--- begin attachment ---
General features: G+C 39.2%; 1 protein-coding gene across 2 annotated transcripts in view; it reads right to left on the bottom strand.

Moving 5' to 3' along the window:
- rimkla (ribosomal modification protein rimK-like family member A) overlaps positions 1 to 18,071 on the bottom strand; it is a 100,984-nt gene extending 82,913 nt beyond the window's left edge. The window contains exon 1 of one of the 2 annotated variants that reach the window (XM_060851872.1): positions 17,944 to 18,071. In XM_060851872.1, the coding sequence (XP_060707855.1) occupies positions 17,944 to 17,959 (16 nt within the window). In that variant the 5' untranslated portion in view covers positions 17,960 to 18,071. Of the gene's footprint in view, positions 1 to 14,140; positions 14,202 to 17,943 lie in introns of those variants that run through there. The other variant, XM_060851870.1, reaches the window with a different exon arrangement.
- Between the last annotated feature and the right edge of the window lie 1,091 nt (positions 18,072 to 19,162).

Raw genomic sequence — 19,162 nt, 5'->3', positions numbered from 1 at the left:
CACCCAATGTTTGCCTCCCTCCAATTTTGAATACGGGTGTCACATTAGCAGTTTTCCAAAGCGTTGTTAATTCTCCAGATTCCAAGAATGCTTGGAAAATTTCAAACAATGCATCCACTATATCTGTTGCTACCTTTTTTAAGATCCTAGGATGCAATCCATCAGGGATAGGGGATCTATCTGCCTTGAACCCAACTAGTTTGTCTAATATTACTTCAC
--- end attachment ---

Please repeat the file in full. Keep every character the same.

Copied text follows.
General features: G+C 39.2%; 1 protein-coding gene across 2 annotated transcripts in view; it reads right to left on the bottom strand.

Moving 5' to 3' along the window:
- rimkla (ribosomal modification protein rimK-like family member A) overlaps positions 1 to 18,071 on the bottom strand; it is a 100,984-nt gene extending 82,913 nt beyond the window's left edge. The window contains exon 1 of one of the 2 annotated variants that reach the window (XM_060851872.1): positions 17,944 to 18,071. In XM_060851872.1, the coding sequence (XP_060707855.1) occupies positions 17,944 to 17,959 (16 nt within the window). In that variant the 5' untranslated portion in view covers positions 17,960 to 18,071. Of the gene's footprint in view, positions 1 to 14,140; positions 14,202 to 17,943 lie in introns of those variants that run through there. The other variant, XM_060851870.1, reaches the window with a different exon arrangement.
- Between the last annotated feature and the right edge of the window lie 1,091 nt (positions 18,072 to 19,162).

Raw genomic sequence — 19,162 nt, 5'->3', positions numbered from 1 at the left:
CACCCAATGTTTGCCTCCCTCCAATTTTGAATACGGGTGTCACATTAGCAGTTTTCCAAAGCGTTGTTAATTCTCCAGATTCCAAGAATGCTTGGAAAATTTCAAACAATGCATCCACTATATCTGTTGCTACCTTTTTTAAGATCCTAGGATGCAATCCATCAGGGATAGGGGATCTATCTGCCTTGAACCCAACTAGTTTGTCTAATATTACTTCAC